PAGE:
Lincoln Loyalist Schuyler Colfax Gives Thanks
for a 13th Amendment Print and Pens an Eloquent Tribute to His Former Boss
Click to enlarge:
“those who stand together in that memorable vote, the most eventful and auspicious in our National History, must rejoice, as I do, that it is to be thus commemorated”
Colfax thanks S.M. Powell, the publisher of an engraving of portraits of Congressional supporters of the 13th Amendment. After the war, Colfax lectured on the subject of Abraham Lincoln, and Powell likely used Colfax’s comments as a testimonial to promote the work. Here, Colfax humbly neglects to mention or comment on his own portrait in Powell’s engraving, which appears, enlarged, at the very center of the collection of images. [THIRTEENTH AMENDMENT]. SCHUYLER COLFAX.
Autograph Letter Signed, to S. M. Powell. South Bend, Ind., October 11, 1865. 1 p., 5 x 8 in.
South Bend, Ind. Oct 11, 1865
Your beautiful picture of the Senators & Representatives who voted for the Constitutional Amendment abolishing and prohibiting Slavery throughout the Union is really a gem. I have never seen so many excellent and striking likenesses in a picture of that size; and those who stand together in that memorable vote, the most eventful and auspicious in our National History, must rejoice, as I do, that it is to be thus commemorated. The life like portraits of President Lincoln, who lived for us & at last died for us, and of Vice President Hamlin, also labored so earnestly for the passage of the Amendment, give an additional value to this admirable photograph.
Yours truly / Schuyler Colfax
[To] S.M. Powell, Esq.
At the outset of the Civil War, four million African Americans were held in slavery. President Abraham Lincoln issued the Emancipation Proclamation on January 1, 1863, but it only freed slaves in Union-controlled areas of the 11 Confederate states. Further, it did not free slaves in the loyal border states of Delaware, Maryland, Kentucky, and Missouri. Lincoln’s keen legal mind understood that a permanent end to slavery could only come through a constitutional means. Fearing his wartime executive order would be challenged with the potential of re-enslaving the freedmen, Lincoln pushed for a Constitutional Amendment, and worked powerfully behind the scene in Congress to get it passed. After a partisan bloodbath, the Thirteenth Amendment passed by a narrow margin on January 31, 1865. Lincoln signed it the next day. It was ratified and became part of the Constitution on December 6, 1865 – eight months after his assassination.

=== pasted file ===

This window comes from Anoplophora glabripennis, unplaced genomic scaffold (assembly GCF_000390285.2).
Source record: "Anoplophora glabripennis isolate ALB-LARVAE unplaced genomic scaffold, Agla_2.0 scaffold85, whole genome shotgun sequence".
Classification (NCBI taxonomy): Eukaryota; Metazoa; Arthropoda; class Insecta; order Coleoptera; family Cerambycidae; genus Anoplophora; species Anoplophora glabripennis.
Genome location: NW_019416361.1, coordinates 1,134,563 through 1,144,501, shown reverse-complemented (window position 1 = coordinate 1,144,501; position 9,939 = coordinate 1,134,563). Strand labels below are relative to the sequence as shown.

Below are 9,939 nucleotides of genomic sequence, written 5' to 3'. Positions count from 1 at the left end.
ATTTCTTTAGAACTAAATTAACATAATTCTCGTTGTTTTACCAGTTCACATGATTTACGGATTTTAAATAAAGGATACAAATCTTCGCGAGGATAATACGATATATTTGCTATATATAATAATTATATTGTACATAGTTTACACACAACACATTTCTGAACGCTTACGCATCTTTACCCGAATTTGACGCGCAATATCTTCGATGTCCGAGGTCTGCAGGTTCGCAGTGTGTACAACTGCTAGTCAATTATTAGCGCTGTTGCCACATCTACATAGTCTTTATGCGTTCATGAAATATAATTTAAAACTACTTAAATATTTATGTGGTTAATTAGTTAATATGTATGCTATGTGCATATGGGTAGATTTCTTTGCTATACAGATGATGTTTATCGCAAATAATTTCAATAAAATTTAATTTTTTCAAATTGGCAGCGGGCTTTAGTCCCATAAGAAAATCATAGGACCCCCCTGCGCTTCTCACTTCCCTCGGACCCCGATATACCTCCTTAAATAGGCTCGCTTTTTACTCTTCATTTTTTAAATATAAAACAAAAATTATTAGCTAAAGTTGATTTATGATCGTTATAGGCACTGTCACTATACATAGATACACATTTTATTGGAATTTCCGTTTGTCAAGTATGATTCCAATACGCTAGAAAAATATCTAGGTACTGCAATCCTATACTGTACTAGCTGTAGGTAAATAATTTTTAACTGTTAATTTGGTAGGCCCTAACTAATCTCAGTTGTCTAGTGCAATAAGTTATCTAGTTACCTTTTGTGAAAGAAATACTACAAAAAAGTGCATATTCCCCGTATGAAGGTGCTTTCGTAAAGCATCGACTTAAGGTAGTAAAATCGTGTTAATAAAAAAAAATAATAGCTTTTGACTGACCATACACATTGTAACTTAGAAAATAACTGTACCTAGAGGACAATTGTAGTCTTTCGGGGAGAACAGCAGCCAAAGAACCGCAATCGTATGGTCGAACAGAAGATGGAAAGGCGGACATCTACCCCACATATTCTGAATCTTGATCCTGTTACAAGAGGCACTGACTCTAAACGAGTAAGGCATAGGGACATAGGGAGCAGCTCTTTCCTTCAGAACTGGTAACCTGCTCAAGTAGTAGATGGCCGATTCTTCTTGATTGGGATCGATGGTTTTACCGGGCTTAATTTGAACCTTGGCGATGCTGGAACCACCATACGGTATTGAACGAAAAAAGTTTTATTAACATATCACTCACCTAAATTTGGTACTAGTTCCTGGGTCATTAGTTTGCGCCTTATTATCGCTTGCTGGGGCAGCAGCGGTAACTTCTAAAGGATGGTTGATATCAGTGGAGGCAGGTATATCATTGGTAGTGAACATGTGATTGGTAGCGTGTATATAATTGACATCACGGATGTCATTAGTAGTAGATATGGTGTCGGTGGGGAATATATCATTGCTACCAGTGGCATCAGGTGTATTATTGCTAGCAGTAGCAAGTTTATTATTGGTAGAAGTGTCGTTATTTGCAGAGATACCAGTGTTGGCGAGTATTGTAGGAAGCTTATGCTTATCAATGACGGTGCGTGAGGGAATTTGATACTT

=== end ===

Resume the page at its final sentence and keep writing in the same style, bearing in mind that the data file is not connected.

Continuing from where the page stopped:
In advocating for the amendment, Lincoln invoked Thomas Jefferson’s iconic Declaration of Independence phrase: “all men are created equal.” Though Jefferson held slaves, he recognized it as a societal evil and realized it would be the task of a future generation to end slavery. Inspired by Jefferson’s words—he called them “the definitions and axioms of a free society”—Lincoln moved closer than any other president to ending injustice in America.
Schuyler Colfax (1823-1885), born in New York City, moved with his family to Indiana when he was an adolescent. Colfax pursued a career in journalism, serving as legislative correspondent for the Indiana State Journal and becoming part-owner of the Whig organ of northern Indiana, the South Bend Free Press (renamed the St. Joseph Valley Register in 1845). Colfax was a member of the 1850 state constitutional convention, and four years later was elected as a Republican to Congress, where he served until 1869. An energetic opponent of slavery, Colfax’s speech attacking the Lecompton Legislature in Kansas became the most widely requested Republican campaign document in the 1858 mid-term election.
In 1862, following the electoral defeat of Galusha Grow, Colfax was elected Speaker of the House. In that capacity, Colfax announced the passage of the Thirteenth Amendment on January 31, 1865: “The constitutional majority of two thirds having voted in the affirmative, the Joint Resolution is passed.” Colfax considered February 1, 1865, the day he signed the House resolution, the happiest day of his life. “Fourteen years before, among a mere handful of kindred spirits in the Constitutional Convention of his State, he had said: ‘Wherever, within my sphere, be it narrow or wide, oppression treads its iron heel on human rights, I will raise my voice in earnest protest.’ He had kept his word, and well earned his share in the triumph.” (Hollister, 245). Colfax next served as Vice President under Ulysses S. Grant (1869-1873). He lost a re-nomination bid in 1872 as a result of his involvement in the Crédit Mobilier of America scandal. [Hollister, Ovando James. Life of Schuyler Colfax (1886).]